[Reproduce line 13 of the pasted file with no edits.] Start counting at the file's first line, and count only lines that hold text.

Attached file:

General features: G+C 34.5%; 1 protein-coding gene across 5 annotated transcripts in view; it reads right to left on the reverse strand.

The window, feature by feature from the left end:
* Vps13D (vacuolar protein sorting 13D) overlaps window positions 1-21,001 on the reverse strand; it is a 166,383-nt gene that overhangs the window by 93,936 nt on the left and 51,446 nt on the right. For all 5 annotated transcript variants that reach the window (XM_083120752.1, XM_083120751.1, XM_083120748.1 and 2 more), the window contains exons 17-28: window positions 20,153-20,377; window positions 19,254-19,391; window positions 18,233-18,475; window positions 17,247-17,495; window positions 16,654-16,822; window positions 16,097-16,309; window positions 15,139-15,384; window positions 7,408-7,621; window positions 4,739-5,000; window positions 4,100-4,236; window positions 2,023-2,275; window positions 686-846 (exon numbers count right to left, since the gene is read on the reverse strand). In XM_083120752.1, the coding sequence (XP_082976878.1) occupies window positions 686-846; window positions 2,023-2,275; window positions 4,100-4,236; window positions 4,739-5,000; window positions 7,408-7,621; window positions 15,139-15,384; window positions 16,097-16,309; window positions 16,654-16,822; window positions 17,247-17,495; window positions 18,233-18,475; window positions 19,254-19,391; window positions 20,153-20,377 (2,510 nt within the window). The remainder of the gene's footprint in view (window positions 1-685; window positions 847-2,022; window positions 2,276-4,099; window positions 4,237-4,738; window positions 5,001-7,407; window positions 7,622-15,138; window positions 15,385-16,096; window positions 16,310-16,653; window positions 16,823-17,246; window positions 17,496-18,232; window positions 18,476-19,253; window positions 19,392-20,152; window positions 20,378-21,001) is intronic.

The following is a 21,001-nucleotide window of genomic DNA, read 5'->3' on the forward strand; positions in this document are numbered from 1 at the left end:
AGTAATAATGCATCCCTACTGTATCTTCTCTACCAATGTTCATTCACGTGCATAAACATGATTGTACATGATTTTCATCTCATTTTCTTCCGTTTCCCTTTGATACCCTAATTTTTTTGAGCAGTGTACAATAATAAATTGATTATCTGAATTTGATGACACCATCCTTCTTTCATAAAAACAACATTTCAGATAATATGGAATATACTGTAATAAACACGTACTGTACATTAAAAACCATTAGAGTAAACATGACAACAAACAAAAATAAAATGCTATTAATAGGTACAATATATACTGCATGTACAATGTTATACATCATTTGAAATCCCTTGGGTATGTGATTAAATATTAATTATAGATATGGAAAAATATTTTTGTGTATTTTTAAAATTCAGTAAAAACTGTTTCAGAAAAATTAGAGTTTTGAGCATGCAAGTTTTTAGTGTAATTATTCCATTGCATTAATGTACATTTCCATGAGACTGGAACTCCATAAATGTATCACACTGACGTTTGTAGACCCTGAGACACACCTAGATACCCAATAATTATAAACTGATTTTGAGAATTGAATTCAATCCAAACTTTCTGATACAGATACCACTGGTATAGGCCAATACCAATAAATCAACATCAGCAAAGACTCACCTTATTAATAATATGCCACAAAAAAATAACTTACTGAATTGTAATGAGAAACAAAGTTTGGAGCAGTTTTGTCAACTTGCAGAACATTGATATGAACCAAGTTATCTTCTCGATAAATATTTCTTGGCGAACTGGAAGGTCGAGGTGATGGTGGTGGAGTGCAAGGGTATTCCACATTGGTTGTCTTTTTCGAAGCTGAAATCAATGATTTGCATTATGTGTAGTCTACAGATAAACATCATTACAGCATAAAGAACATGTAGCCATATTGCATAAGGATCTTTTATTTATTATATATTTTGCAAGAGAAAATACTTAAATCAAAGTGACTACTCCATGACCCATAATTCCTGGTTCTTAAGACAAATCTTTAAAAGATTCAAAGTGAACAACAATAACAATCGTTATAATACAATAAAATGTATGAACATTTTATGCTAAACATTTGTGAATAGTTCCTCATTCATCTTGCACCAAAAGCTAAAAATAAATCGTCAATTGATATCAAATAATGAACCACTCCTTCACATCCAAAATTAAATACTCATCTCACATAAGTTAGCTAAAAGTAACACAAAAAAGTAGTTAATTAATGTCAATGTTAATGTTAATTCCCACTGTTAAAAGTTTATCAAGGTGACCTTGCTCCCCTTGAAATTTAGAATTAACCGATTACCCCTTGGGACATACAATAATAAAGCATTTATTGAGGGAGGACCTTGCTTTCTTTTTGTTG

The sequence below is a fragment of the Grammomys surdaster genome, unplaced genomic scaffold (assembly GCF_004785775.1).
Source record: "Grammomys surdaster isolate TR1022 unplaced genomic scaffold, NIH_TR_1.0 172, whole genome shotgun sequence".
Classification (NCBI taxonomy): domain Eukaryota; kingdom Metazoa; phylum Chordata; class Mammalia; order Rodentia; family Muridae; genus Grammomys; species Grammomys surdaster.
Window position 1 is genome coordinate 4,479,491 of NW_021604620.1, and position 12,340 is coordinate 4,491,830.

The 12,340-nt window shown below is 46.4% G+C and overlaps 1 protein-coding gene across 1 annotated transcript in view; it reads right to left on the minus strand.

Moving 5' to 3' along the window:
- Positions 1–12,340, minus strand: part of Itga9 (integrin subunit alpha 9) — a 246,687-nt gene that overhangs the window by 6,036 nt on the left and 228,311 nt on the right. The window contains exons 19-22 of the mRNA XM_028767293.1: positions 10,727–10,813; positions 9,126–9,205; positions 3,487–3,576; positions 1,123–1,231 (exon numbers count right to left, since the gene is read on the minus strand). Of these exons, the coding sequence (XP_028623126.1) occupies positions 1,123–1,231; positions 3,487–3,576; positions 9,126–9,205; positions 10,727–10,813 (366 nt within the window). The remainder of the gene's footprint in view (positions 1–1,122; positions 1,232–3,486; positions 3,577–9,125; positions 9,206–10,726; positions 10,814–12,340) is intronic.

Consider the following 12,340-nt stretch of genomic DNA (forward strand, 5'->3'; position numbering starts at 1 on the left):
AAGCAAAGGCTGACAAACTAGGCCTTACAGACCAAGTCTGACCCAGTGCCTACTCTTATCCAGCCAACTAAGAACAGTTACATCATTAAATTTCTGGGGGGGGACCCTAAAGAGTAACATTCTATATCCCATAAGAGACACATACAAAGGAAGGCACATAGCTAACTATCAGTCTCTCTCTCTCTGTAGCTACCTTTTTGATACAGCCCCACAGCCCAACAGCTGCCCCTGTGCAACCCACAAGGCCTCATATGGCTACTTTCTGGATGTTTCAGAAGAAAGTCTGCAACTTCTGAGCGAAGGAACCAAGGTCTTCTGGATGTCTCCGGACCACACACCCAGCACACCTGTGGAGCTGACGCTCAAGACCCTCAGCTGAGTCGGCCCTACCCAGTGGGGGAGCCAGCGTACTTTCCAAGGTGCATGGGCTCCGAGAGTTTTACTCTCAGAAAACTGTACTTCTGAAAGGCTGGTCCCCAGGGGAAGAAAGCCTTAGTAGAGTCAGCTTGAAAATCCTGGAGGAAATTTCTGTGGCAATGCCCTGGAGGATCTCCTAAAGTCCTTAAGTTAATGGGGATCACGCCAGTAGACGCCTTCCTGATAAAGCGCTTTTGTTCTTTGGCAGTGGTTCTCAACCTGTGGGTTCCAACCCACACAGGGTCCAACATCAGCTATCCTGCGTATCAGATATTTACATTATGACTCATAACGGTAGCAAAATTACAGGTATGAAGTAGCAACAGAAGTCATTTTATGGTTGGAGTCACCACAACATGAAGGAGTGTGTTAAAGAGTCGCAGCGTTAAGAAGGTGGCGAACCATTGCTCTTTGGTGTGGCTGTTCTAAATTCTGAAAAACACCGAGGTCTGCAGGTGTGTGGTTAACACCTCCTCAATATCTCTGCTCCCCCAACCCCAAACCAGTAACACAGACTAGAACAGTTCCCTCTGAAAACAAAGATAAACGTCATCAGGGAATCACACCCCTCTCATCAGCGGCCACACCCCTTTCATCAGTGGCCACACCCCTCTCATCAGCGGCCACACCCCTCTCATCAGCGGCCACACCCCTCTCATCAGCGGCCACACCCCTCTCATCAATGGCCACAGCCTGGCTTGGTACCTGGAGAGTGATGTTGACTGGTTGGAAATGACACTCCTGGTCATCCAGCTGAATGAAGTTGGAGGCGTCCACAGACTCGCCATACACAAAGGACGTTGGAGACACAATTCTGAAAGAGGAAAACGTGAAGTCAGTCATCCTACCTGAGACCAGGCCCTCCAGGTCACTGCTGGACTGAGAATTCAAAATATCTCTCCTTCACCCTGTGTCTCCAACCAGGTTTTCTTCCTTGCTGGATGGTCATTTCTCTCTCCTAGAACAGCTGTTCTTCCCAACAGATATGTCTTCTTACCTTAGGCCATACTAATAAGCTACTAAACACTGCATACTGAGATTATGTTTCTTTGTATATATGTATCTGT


Consider the following 12,340-nt stretch of genomic DNA (forward strand, 5'->3'; position numbering starts at 1 on the left):